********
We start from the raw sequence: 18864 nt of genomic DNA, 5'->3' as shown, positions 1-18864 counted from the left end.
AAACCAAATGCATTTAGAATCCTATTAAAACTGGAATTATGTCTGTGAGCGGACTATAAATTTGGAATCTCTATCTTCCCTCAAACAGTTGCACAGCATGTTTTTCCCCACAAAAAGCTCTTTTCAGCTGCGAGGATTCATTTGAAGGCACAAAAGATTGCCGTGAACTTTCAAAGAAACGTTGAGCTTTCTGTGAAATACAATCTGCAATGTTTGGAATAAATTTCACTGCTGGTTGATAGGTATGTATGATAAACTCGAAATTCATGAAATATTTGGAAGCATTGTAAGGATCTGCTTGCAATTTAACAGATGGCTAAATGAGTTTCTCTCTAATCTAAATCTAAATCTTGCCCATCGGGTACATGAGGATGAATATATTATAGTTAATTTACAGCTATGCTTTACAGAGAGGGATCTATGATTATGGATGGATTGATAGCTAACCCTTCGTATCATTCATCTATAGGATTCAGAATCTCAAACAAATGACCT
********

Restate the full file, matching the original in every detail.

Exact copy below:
We start from the raw sequence: 18864 nt of genomic DNA, 5'->3' as shown, positions 1-18864 counted from the left end.
AAACCAAATGCATTTAGAATCCTATTAAAACTGGAATTATGTCTGTGAGCGGACTATAAATTTGGAATCTCTATCTTCCCTCAAACAGTTGCACAGCATGTTTTTCCCCACAAAAAGCTCTTTTCAGCTGCGAGGATTCATTTGAAGGCACAAAAGATTGCCGTGAACTTTCAAAGAAACGTTGAGCTTTCTGTGAAATACAATCTGCAATGTTTGGAATAAATTTCACTGCTGGTTGATAGGTATGTATGATAAACTCGAAATTCATGAAATATTTGGAAGCATTGTAAGGATCTGCTTGCAATTTAACAGATGGCTAAATGAGTTTCTCTCTAATCTAAATCTAAATCTTGCCCATCGGGTACATGAGGATGAATATATTATAGTTAATTTACAGCTATGCTTTACAGAGAGGGATCTATGATTATGGATGGATTGATAGCTAACCCTTCGTATCATTCATCTATAGGATTCAGAATCTCAAACAAATGACCT